Retired major general and visiting judge calls himself "no nonsense" with high-profile Erie County cases
A retired military general and Lucas County judge, James Ronald Bowman loves his work and doesn't plan on giving it up anytime soon.
Now an Ohio Supreme Court visiting judge, Bowman was born in Bucyrus and moved to Toledo when he was 8 years old and has lived there ever since. But Sandusky residents may have seen Bowman around these parts.
At 76, Bowman has been retired for three years and continues to work regularly in Lucas, Erie, Ottawa, Sandusky and Huron counties.
"I just get along real well with the judges in that area," he said, adding that he likes to stay close to home.
In particular, Bowman has seen a need for visiting judges in Erie County with the number of cases each week.
"Their dockets have just exploded," he said.
Bowman's service locally has included presiding over several high-profile Erie County cases during the last month. These included granting an early release from prison to both James Fitzpatrick, former Sandusky police officer and sex offender; and arsonist Lynn Holdren.
Although Bowman hesitates from going into much detail about specific cases, he said he follows certain guidelines before offering an inmate early leave.
"Judicial release is done a lot with somebody you think has the possibility of becoming a good citizen again," he said. "I've been real successful over the years with the vast majority of judicially released people following the conditions."
Bowman said he not only reviews the case file, but also talks to prosecutors, attorneys and victims before the hearing. He also looks at an inmate's jail conduct record.
"If they have write-ups, I usually don't release them from prison," he said. "I get all the input I can and make a decision based on that."
Bowman said he hopes he makes good decisions, "but you can't look inside someone's head."
City prosecutor Kevin Baxter first worked with Bowman when he served as a special prosecutor in Lucas County 10 years ago.
"He got a very good reputation around the state as a no-nonsense judge," he said. "I think he's got a very good judicial temperament and a keen sense of the law. I think that's one of the reasons why the Supreme Court will appoint him on these high-profile cases."
Visiting judges are brought in when there is any hint of impartiality among the county's home judges, according to Judge Roger E. Binette.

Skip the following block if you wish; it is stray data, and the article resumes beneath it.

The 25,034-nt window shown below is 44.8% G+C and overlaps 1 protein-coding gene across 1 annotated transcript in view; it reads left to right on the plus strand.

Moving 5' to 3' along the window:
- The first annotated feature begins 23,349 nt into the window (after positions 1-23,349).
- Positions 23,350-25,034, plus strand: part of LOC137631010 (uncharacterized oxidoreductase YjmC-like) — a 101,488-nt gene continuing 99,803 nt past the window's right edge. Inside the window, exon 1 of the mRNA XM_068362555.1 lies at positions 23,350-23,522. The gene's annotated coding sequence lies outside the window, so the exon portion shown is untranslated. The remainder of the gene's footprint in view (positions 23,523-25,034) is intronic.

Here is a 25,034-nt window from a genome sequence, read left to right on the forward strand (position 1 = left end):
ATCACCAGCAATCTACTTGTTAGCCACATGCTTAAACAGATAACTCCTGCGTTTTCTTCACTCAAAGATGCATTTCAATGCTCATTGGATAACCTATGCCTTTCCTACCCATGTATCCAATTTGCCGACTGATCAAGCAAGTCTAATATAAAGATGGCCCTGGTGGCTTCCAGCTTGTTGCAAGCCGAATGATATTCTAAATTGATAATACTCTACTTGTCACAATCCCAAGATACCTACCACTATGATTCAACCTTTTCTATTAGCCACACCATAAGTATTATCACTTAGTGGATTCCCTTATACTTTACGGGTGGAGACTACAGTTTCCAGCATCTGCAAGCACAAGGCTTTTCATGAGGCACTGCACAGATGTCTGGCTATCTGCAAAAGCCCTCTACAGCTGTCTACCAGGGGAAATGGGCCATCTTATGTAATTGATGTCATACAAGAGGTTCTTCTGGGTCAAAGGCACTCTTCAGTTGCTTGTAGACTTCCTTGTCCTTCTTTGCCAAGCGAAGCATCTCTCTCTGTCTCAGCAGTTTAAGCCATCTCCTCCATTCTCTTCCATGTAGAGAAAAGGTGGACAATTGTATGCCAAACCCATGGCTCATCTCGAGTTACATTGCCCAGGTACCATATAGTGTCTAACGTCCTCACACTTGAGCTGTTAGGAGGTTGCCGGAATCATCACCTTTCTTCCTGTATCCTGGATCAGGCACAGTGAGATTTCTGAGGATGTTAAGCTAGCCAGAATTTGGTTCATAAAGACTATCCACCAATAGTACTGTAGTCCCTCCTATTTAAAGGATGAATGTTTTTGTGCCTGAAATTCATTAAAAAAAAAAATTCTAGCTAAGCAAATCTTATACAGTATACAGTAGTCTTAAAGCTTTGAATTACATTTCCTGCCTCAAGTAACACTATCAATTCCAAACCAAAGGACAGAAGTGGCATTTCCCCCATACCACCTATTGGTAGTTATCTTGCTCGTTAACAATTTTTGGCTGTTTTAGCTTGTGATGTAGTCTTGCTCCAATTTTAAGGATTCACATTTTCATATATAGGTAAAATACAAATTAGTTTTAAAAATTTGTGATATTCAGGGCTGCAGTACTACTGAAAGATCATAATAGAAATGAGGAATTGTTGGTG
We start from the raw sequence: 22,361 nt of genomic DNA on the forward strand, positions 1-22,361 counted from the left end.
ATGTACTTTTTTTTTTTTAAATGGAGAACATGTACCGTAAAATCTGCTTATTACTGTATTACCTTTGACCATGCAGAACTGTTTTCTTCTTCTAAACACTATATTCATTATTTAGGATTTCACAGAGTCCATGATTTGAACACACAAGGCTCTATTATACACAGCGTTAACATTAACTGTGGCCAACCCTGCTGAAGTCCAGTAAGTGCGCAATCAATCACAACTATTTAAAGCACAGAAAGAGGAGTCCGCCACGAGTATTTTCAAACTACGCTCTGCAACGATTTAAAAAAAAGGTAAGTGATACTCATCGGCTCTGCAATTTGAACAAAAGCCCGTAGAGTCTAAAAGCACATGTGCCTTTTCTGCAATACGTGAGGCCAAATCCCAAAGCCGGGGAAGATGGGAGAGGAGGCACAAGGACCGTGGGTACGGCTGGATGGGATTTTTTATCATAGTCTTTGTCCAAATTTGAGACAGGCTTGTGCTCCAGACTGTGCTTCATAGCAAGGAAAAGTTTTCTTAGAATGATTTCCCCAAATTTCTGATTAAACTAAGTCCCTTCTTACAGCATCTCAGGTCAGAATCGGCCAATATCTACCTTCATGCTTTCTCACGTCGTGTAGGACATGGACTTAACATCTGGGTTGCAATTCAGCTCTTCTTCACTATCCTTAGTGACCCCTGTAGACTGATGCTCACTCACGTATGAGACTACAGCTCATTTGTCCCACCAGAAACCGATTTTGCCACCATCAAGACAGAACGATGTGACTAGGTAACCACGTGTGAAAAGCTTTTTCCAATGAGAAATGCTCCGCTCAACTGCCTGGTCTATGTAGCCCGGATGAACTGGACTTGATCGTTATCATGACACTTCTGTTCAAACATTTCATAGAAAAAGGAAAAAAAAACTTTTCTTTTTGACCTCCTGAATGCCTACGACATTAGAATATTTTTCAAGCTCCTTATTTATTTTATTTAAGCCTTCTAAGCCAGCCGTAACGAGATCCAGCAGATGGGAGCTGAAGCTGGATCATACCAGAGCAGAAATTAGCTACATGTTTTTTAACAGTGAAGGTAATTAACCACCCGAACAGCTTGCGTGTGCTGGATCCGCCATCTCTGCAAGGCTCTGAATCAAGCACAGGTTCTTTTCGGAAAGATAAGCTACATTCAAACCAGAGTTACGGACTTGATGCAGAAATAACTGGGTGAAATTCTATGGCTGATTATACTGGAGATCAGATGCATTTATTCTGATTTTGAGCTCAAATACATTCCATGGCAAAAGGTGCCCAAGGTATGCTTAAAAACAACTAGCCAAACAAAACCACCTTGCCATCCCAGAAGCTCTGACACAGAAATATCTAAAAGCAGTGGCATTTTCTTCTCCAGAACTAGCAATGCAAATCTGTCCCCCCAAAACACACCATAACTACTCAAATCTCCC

Conflicts may include family relations or previous interactions with a partner or client in a case. When a visiting judge is needed, the local county administrative judge sends a request letter to the Ohio Supreme Court.
The Ohio chief justice then assigns a judge based on a uniform set of state guidelines, according to Chris Davey, spokesman for the Ohio Supreme Court.
The guidelines include factors such as the status of the court's docket and the experience and proximity of the judge. Bowman is just one of the 142 retired Ohio judges who can preside over cases.
Despite a judge's age, continual education is required by the state through the Ohio Judicial College, Bowman said. A minimum of 40 hours of schooling is required of both sitting and visiting judges every two-year period.
But Bowman's initial education goes way back. A 1959 graduate of the University of Toledo Law School, Bowman began his practice that same year, starting Bowman, Able, Raitz & Cox Law Firm, where he worked representing banks, insurance companies, contractors, title companies and corporations.
In addition to his law practice, Bowman served as part active duty and part guard for the military, including serving in the Korean War and in the National Guard during the civil disturbances of the 1960s and 1970s.
Bowman was commander of troops in Northwest Ohio during the blizzard of 1978, and before retirement, Bowman was a judge in Toledo Municipal Court and the Lucas County Court of Common Pleas for 17 years.
When he's not in the courtroom, Bowman spends time with his wife of 53 years, Joan. And health willing, Bowman says he plans on continuing judging through the legal cap-off in Ohio -- age 80.
"I enjoy it very much," he said.
Local cases handled by Judge Bowman
* Marc LeDuc, Ottawa County doctor guilty of pandering obscenity involving a minor. Bowman sentenced him to six years in prison.
* James Fitzpatrick, former Sandusky police officer guilty of sex offenses with a minor. Bowman sentenced him to three years in prison and granted his judicial release after 11 months.
* Lynn Holdren, convicted arsonist who burn his home down. Sentenced to nine years in prison. Bowman granted judicial release after six years.